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I often wonder what you would see if you turned time inside out. That is, while the pummeling of exterior events is easy to study, what is less visible but more worth wondering about is how people relate emotionally and intellectually to historical surges.
It is impossible to learn overnight what one has spent a lifetime in ignorance of, and so it was perhaps not shocking to see demonstrators at a recent protest against the military action in Afghanistan hoisting placards reading U.S. OUT OF THE MIDDLE EAST, apparently unaware that Afghanistan is in fact in Central Asia.
Sigrid Nunez, For Rouenna (Farrar, Strauss and Giroux, November 2001), $22 hardcover. For Rouenna, Sigrid Nunezs fourth novel, raises the question of whether a writer should ever tell a story for someone else, either at their wish or on their behalf.
D. Nurkses most recent book of poetry is The Rules of Paradise (Four Way Books, 2001). His previous books include Leaving Xaia, Voices Over Water, Staggered Lights, Shadow Wars, and Isolation in Action.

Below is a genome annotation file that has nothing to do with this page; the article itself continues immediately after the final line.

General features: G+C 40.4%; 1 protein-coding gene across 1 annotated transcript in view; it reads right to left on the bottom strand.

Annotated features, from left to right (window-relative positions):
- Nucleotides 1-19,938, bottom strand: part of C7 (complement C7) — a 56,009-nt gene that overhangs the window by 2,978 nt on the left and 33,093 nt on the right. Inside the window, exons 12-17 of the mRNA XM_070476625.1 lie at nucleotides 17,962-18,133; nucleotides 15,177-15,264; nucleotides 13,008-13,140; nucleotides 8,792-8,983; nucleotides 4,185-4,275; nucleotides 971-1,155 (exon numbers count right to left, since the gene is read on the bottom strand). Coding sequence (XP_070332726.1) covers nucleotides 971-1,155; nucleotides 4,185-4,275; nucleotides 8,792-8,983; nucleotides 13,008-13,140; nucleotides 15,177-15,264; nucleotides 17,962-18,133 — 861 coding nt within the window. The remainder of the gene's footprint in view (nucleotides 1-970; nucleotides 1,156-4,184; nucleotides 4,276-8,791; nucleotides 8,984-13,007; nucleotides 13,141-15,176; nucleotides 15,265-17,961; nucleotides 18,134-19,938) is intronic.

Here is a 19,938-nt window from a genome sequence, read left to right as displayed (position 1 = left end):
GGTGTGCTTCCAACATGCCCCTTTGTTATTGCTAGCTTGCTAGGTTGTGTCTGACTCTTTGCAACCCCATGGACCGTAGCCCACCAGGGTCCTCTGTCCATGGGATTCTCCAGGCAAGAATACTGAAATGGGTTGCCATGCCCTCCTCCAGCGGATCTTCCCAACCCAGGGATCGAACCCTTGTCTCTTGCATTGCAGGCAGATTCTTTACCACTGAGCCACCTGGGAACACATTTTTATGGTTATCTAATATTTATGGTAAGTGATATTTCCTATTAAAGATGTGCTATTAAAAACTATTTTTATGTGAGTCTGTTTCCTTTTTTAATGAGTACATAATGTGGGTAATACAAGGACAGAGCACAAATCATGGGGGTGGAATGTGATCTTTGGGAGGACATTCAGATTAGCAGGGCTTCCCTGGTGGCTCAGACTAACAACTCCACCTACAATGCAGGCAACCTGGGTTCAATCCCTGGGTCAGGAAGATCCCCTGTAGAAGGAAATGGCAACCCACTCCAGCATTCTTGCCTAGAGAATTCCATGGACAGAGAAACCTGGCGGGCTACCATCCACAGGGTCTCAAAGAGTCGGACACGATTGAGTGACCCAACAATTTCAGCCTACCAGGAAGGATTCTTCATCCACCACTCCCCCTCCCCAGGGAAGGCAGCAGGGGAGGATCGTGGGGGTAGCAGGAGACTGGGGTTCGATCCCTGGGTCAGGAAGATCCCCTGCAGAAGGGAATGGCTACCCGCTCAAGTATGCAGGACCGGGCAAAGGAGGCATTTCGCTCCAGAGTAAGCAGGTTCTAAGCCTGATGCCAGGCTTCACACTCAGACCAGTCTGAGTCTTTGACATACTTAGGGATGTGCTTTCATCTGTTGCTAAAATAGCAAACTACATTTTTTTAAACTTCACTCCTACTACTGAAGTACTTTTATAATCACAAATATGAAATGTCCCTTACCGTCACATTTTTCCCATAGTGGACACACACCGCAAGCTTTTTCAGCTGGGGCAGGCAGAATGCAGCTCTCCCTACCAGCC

Jack Newfield, Somebodys Gotta Tell It! The Upbeat Memoir of a Working-Class Journalist (St. Martins Press, April 2002) $30 hardcover.
Riding to Greenpoint on the G train, I confess, I was expecting something different. Aside from knowing Booklyns address and the fact that it was some sort of artists co-op that made books, I was aware that its members embraced performance art as well as artist bookmaking.
Since their arrival in the sixteenth century, Africans and Americans of African descent have been involved in American design, first as free and slave builders, carpenters, blacksmiths and later as architects.
W.G. Sebald, the German writer whose four elegant, memory-drenched books have gained increasing acclaim over the past decade, dies near his English home in December.